15. 15. Countermeasures <ul><li>All state change should require a unique token in the request </li></ul><ul><li>But if its in the URL, it's vulnerable! </li></ul><ul><ul><li>URLs are frequently logged, and can be &quot;sniffed&quot; </li></ul></ul><ul><ul><li>avoid reusable tokens </li></ul></ul><ul><li>General solution: </li></ul><ul><ul><li>All state change requires HTTP POST, not a GET </li></ul></ul><ul><ul><li>Put one-time token in a hidden field on the web form </li></ul></ul><ul><ul><li>After POST, do a GET redirect to a confirmation page </li></ul></ul><ul><li>What kind of token? </li></ul><ul><ul><li>Single-request tokens: safest, but a pain </li></ul></ul><ul><ul><li>Session-based tokens hashed with session ID and action </li></ul></ul><ul><li>Require multiple-level authentication </li></ul><ul><ul><li>If an action looks fishy, re-prompt user for login </li></ul></ul>
  16. 16. 6) Security Misconfiguration <ul><li>Most web applications depend on some kind of framework </li></ul><ul><ul><li>Weblogic, Spring, ADF, Ruby on Rails, Open Source Libraries </li></ul></ul><ul><ul><li>JARs and JARs and JARs of fun... </li></ul></ul><ul><li>What if your framework issued a security patch? </li></ul><ul><ul><li>Do you have a centralized policy for keeping dependencies up-to-date? </li></ul></ul><ul><ul><li>How long would it take you to discover new code? </li></ul></ul><ul><ul><li>How long would it take to recompile/test/redeploy? </li></ul></ul><ul><li>Do you know all security configurations in the framework? </li></ul><ul><ul><li>Odds are no... documentation is usually obtuse </li></ul></ul><ul><ul><li>“Being helpful is a security hole” </li></ul></ul><ul><li>Have you properly &quot;hardened&quot; your framework? </li></ul><ul><ul><li>Delete default users, disable unused services and ports </li></ul></ul>
  17. 17. Countermeasures <ul><li>Subscribe to newsletters and blog feeds to get patches </li></ul><ul><ul><li>Install the patches as quickly as possible </li></ul></ul><ul><li>Do periodic scans to detect misconfiguration / missing patches </li></ul><ul><li>Disable features that are &quot;nice&quot; for developers, but &quot;nasty&quot; for security </li></ul><ul><li>Use automation to ensure patches are up-to-date </li></ul><ul><ul><li>If you can't verify it, it's not secure </li></ul></ul><ul><ul><li>Can you prove glass is bulletproof without firing bullets at it? </li></ul></ul><ul><li>Taking over websites shouldn't be this easy: </li></ul><ul><ul><li>http://www.google.com/search?q=inurl:SELECT+inurl:FROM+inurl:WHERE+intitle:phpmyadmin </li></ul></ul>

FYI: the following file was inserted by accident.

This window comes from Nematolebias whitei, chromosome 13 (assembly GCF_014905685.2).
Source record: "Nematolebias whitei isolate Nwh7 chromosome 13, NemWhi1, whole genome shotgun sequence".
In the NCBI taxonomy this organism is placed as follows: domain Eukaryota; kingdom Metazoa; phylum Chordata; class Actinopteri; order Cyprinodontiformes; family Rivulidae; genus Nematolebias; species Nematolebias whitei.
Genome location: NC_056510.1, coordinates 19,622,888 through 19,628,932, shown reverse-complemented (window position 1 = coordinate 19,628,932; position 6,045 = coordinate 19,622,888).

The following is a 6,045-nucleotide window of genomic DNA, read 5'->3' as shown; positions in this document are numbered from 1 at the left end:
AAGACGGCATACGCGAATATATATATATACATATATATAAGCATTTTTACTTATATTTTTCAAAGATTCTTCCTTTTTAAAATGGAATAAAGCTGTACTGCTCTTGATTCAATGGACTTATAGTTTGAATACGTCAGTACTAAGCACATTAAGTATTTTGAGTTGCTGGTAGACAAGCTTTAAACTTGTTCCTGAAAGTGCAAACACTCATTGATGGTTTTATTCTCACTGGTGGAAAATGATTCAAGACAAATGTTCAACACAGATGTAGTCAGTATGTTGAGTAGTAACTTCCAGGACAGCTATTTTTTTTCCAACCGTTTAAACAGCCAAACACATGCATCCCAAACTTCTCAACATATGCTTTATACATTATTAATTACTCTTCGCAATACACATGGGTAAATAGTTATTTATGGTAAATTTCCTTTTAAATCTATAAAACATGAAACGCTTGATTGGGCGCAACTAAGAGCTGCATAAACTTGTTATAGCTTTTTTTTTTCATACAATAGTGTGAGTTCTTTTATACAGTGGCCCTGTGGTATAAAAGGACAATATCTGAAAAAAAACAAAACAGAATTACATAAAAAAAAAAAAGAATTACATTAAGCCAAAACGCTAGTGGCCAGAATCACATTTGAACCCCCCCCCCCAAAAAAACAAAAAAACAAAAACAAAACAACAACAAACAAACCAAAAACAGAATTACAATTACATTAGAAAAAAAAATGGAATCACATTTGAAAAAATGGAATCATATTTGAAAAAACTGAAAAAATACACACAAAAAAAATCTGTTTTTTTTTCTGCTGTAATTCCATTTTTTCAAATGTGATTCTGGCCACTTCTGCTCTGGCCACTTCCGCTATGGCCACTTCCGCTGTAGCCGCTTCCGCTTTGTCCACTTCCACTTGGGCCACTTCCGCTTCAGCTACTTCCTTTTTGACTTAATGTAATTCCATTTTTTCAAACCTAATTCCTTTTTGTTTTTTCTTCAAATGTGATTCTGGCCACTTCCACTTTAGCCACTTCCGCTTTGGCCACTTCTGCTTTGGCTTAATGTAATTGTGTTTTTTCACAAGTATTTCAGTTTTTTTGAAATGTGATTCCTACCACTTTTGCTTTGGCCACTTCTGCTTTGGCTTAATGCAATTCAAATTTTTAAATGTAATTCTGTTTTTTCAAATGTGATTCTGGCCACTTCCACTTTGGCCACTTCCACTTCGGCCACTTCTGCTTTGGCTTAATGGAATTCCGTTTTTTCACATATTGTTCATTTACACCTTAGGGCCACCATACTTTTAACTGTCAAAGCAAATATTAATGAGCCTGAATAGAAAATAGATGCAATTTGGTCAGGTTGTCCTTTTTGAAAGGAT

18. 18. 7) Insecure Cryptographic Storage <ul><li>All applications store sensitive data </li></ul><ul><ul><li>Credit cards, passwords, secure documents </li></ul></ul><ul><li>How much &quot;sensitive&quot; data is in your log files? </li></ul><ul><ul><li>In general, or for exotic errors? </li></ul></ul><ul><li>How are you preventing unauthorized access to these resources? </li></ul><ul><li>If somebody stole your backup tapes, how bad would it be? </li></ul>
  19. 19. Countermeasures <ul><li>If you store secrets, encrypt them! </li></ul><ul><ul><li>Use only battle-tested standard encryption algorithms </li></ul></ul><ul><li>Analyze possible threats: inside attack, external user </li></ul><ul><ul><li>Make sure encryption policy is appropriate for the threats </li></ul></ul><ul><li>Encrypt data anywhere it's stored long term </li></ul><ul><ul><li>Especially backups! </li></ul></ul><ul><ul><li>Store backups of decryption keys separately from data </li></ul></ul><ul><li>Restrict access to decrypted data to only authorized users </li></ul><ul><li>Hash all passwords with a standard algorithm, and a &quot;salt&quot; </li></ul><ul><li>Use strong keys to access the information </li></ul><ul><li>Create a password management policy, and stick with it! </li></ul>
  20. 20. 8) Failure to Restrict URL Access <ul><li>Similar to #4: Insecure Direct Object Reference </li></ul><ul><ul><li>Need to block specific actions , even if no resource is identified </li></ul></ul><ul><li>Example: my project is 123 </li></ul><ul><li>I will see these URLs on my home page: </li></ul><ul><ul><li>http://example.com/project/123 </li></ul></ul><ul><ul><li>http://example.com/user/getProjects/ </li></ul></ul><ul><li>I could fish around and try other URLs as well: </li></ul><ul><ul><li>http://example.com/ manager/getProjects/ </li></ul></ul><ul><ul><li>http://example.com/ admin/getProjects/ </li></ul></ul><ul><li>Would your application prevent this? </li></ul><ul><li>Same general issue: </li></ul><ul><ul><li>you have front-end security, but not back-end security </li></ul></ul>